Drivers caught handling mobile phones behind the wheel will be fined £200 and receive six penalty points on their licence from today under new stricter laws ushered in by the Government.
Handling a phone in any way, from touching the screen to scroll a music playlist, browse the internet, take a photograph or play a mobile game is now strictly prohibited, and these rules apply when stopped at a red light or stuck in traffic.
The only exceptions are for making calls to emergency services when there is no safe place to pull over and to use contactless payments like Apple Pay at fast-food drive-throughs and to pay tolls, while hands-free calls are still permitted.
Stricter laws on using a phone while driving from TODAY: Motorists face minimum £200 fine and six points if caught using their device in almost all circumstances from now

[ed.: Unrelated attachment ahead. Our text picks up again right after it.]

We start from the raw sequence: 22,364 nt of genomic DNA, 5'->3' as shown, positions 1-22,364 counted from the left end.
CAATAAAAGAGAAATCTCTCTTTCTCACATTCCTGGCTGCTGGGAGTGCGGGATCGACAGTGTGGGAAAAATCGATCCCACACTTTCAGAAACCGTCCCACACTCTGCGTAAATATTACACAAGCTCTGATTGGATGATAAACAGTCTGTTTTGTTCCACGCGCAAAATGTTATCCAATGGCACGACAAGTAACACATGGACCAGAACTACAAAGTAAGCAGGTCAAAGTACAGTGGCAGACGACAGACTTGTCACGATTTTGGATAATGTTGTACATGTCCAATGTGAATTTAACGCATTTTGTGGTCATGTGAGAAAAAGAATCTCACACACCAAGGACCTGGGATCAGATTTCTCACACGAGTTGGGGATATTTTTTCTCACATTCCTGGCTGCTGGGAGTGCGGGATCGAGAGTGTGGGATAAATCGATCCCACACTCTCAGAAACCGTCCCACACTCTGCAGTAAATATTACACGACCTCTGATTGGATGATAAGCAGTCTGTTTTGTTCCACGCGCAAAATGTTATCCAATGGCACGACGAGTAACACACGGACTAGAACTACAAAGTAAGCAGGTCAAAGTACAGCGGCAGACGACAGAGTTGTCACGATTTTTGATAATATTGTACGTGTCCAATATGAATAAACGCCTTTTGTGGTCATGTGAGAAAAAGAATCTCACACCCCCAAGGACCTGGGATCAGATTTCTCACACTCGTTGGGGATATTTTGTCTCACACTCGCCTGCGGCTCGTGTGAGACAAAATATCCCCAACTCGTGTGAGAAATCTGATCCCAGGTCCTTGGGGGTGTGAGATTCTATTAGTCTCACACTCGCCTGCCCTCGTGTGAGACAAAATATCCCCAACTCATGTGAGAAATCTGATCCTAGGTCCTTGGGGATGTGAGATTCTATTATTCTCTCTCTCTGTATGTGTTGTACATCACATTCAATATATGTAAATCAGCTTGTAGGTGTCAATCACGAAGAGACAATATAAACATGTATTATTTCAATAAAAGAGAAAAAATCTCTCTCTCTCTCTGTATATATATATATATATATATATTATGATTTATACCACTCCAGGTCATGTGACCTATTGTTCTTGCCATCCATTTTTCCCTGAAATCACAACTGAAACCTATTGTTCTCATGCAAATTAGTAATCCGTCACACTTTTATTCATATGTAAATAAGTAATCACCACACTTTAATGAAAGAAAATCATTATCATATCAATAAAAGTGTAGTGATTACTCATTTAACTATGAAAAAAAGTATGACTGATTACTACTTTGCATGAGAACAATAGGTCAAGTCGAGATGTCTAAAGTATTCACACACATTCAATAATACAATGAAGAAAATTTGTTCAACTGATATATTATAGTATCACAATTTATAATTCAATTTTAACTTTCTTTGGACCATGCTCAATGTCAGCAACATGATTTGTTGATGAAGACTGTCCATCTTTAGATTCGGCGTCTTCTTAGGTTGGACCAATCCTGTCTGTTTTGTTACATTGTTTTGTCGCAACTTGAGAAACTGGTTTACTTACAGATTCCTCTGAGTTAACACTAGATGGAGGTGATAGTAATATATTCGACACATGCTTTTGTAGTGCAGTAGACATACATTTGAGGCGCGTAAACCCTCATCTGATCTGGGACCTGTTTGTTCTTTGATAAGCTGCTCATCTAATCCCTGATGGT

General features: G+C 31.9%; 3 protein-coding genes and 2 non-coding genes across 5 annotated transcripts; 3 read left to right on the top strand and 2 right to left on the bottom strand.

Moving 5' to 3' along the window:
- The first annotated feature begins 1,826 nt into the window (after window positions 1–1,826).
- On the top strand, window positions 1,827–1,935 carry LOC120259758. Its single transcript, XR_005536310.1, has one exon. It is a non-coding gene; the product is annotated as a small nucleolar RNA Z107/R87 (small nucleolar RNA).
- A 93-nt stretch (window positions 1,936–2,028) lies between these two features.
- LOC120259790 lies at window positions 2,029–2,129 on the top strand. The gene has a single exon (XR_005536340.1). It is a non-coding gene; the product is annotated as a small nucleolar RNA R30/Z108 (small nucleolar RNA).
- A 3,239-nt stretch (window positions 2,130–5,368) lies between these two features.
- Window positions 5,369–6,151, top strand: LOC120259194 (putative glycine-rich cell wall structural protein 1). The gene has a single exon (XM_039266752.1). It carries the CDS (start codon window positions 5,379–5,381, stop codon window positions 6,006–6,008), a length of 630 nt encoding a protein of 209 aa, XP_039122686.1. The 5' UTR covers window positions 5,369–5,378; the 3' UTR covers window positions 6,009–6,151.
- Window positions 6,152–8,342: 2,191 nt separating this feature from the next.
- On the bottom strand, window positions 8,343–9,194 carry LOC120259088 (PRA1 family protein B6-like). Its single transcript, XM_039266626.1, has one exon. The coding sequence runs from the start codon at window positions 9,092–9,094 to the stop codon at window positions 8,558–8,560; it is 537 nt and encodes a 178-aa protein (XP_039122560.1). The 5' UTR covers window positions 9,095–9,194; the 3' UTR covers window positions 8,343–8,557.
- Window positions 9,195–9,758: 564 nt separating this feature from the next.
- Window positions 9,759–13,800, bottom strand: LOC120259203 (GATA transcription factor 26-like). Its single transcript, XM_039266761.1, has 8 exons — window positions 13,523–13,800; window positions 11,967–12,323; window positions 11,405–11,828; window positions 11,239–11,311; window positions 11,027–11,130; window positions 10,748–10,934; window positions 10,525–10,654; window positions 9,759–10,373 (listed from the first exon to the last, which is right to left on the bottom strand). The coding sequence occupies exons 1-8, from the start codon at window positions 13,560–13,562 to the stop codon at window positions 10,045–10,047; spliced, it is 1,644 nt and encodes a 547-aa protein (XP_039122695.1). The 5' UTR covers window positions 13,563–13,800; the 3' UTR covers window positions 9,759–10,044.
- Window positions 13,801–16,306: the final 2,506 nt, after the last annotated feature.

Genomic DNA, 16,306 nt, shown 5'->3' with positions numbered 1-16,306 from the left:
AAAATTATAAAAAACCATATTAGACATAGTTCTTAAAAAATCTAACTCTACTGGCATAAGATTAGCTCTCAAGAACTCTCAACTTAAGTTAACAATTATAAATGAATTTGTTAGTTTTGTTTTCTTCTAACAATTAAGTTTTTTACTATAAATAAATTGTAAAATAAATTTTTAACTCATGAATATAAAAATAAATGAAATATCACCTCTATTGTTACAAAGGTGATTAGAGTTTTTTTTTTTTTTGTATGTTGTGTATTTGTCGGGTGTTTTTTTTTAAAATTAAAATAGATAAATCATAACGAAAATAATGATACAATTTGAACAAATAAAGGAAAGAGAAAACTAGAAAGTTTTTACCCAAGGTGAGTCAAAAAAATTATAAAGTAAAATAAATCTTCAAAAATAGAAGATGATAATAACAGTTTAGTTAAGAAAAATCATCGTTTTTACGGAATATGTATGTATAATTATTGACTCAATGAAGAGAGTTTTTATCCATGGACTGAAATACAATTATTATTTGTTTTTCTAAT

Drivers to receive minimum £200 fine and 6 points for using handling a phone for any of the following reasons
– illuminating the screen
– checking the time
– checking notifications
– unlocking the device
– making, receiving, or rejecting a telephone or internet based call
– sending, receiving or uploading oral or written content
– sending, receiving or uploading a photo or video
– utilising camera, video, or sound recording functionality
– drafting any text
– accessing any stored data such as documents, books, audio files, photos, videos, films, playlists, notes or messages
– accessing an application
– accessing the internet
Source: Department for Transport
Today’s introduction of tougher rules will ‘closes a loophole previously exploited by dangerous drivers to escape conviction’, says the Department for Transport, following numerous cases of motorists dodging punishment by claiming they had used their phone not for ‘interactive communications’.
Drivers will still legally be allowed to use their phones as sat-navs if they are secured in a mount on the windscreen – though you can still be punished if the police believe a driver is touching a device in a cradle.